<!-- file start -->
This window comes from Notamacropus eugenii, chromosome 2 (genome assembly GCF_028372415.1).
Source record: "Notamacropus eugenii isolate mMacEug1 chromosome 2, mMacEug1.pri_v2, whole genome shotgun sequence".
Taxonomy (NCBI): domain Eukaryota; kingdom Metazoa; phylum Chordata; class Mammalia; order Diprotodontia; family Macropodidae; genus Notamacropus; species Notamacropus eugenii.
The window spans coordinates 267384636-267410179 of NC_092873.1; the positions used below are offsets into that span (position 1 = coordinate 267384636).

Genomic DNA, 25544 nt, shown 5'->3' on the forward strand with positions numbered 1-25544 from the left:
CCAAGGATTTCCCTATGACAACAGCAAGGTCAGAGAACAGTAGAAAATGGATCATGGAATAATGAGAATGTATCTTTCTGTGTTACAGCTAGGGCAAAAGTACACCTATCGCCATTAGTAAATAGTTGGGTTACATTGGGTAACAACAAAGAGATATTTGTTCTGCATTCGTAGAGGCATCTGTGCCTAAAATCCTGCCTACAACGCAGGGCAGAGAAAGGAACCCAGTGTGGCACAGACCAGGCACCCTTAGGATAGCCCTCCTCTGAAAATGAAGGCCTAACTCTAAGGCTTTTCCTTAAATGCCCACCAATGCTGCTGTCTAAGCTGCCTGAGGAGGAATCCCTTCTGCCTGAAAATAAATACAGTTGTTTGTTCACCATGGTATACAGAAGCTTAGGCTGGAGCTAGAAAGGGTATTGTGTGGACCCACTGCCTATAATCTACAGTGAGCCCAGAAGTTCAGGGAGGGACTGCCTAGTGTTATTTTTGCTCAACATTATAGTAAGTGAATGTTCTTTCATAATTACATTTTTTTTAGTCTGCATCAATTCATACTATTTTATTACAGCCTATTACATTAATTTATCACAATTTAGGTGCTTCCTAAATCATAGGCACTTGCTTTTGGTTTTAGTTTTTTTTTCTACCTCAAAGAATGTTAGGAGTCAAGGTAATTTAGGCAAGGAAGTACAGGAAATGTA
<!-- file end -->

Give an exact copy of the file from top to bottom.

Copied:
This window comes from Notamacropus eugenii, chromosome 2 (genome assembly GCF_028372415.1).
Source record: "Notamacropus eugenii isolate mMacEug1 chromosome 2, mMacEug1.pri_v2, whole genome shotgun sequence".
Taxonomy (NCBI): domain Eukaryota; kingdom Metazoa; phylum Chordata; class Mammalia; order Diprotodontia; family Macropodidae; genus Notamacropus; species Notamacropus eugenii.
The window spans coordinates 267384636-267410179 of NC_092873.1; the positions used below are offsets into that span (position 1 = coordinate 267384636).

Genomic DNA, 25544 nt, shown 5'->3' on the forward strand with positions numbered 1-25544 from the left:
CCAAGGATTTCCCTATGACAACAGCAAGGTCAGAGAACAGTAGAAAATGGATCATGGAATAATGAGAATGTATCTTTCTGTGTTACAGCTAGGGCAAAAGTACACCTATCGCCATTAGTAAATAGTTGGGTTACATTGGGTAACAACAAAGAGATATTTGTTCTGCATTCGTAGAGGCATCTGTGCCTAAAATCCTGCCTACAACGCAGGGCAGAGAAAGGAACCCAGTGTGGCACAGACCAGGCACCCTTAGGATAGCCCTCCTCTGAAAATGAAGGCCTAACTCTAAGGCTTTTCCTTAAATGCCCACCAATGCTGCTGTCTAAGCTGCCTGAGGAGGAATCCCTTCTGCCTGAAAATAAATACAGTTGTTTGTTCACCATGGTATACAGAAGCTTAGGCTGGAGCTAGAAAGGGTATTGTGTGGACCCACTGCCTATAATCTACAGTGAGCCCAGAAGTTCAGGGAGGGACTGCCTAGTGTTATTTTTGCTCAACATTATAGTAAGTGAATGTTCTTTCATAATTACATTTTTTTTAGTCTGCATCAATTCATACTATTTTATTACAGCCTATTACATTAATTTATCACAATTTAGGTGCTTCCTAAATCATAGGCACTTGCTTTTGGTTTTAGTTTTTTTTTCTACCTCAAAGAATGTTAGGAGTCAAGGTAATTTAGGCAAGGAAGTACAGGAAATGTA